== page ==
The US National Institute of Diabetes and Digestive and Kidney Diseases has suggested that one in every 400 to 600 children is affected by type 1 diabetes mellitus and its associated risk factors [1]. By adolescence, children with type 1 diabetes typically receive three or more insulin injections per day [2], placing a substantial burden on their parents. American Diabetes Association guidelines emphasize that care of this population requires integrated management of the complicated physical and emotional needs of children and adolescents as well as of their families [3].

Previous studies have shown that parents experience higher levels of stress in caring for a child with diabetes than in caring for a healthy child [37]. However, there has been a dearth of studies to quantitatively assess either the well-being of parents of children with type 1 diabetes or their satisfaction with their child's diabetes regimen. The paucity of information in this area is not surprising, as there have been a very limited number of instruments measuring these factors.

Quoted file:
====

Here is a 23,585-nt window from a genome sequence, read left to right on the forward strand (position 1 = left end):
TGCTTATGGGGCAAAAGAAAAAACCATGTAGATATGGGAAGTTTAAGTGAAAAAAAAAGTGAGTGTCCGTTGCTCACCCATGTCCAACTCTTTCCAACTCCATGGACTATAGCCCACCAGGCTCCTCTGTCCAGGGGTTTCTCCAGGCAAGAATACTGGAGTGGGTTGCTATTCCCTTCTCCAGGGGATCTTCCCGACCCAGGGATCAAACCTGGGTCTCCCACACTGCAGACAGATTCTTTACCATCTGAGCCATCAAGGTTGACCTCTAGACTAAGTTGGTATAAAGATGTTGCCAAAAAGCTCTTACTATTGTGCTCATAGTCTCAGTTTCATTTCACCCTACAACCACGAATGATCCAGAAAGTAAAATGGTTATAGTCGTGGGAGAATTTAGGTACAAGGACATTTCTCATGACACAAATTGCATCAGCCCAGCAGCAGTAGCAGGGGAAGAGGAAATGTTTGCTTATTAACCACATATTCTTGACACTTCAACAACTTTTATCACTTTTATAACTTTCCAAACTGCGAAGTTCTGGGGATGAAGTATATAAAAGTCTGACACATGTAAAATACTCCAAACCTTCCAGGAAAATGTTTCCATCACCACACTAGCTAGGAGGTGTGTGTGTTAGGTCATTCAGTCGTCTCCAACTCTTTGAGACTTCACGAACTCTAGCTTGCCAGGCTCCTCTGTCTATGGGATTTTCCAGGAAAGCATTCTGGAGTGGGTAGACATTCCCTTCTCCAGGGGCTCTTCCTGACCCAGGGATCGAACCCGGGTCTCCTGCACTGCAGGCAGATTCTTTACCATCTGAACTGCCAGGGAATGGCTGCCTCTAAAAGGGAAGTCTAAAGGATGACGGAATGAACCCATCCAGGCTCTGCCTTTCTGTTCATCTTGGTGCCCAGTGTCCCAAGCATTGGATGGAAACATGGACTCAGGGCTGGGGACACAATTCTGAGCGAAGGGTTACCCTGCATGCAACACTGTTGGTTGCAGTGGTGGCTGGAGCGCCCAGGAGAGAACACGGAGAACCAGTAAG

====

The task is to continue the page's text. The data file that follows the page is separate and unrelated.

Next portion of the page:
The few relevant instruments that exist have some limitations. For instance, the Parents Diabetes Quality of Life Questionnaire (PDQOL) is a modified version of Diabetes Quality of Life measure [8]. It assesses parents' perceptions of the effects of their child's diabetes, with three subscales that assess parental life satisfaction as affected by the child's diabetes, impact of the child's diabetes, and disease-related worries. As a measure of quality of life, the PDQOL does not assess parents' experience with diabetic treatment, and the questionnaire's psychometric validation was limited to internal consistency reliability and content validity.

The Pediatric Inventory for Parents, which has been used for mothers of children with type 1 diabetes [9, 10], is a generic questionnaire that was not developed for parents of children with diabetes. It does not measure parents' satisfaction with diabetes treatments, and it has no existing psychometric examination on its factor structure. (WE-CARE measures concepts such as communication, medical care, emotional distress, and role function differently from the Pediatric Inventory for Parents.) The Insulin Pump Therapy Satisfaction Questionnaire measures parents' satisfaction with their child's implantable insulin pump [11]. Although disease-specific, this questionnaire was only tested for internal consistency reliability (α = 0.69, which is less than the acceptable level of 0.70), and its scope is limited to the insulin pump.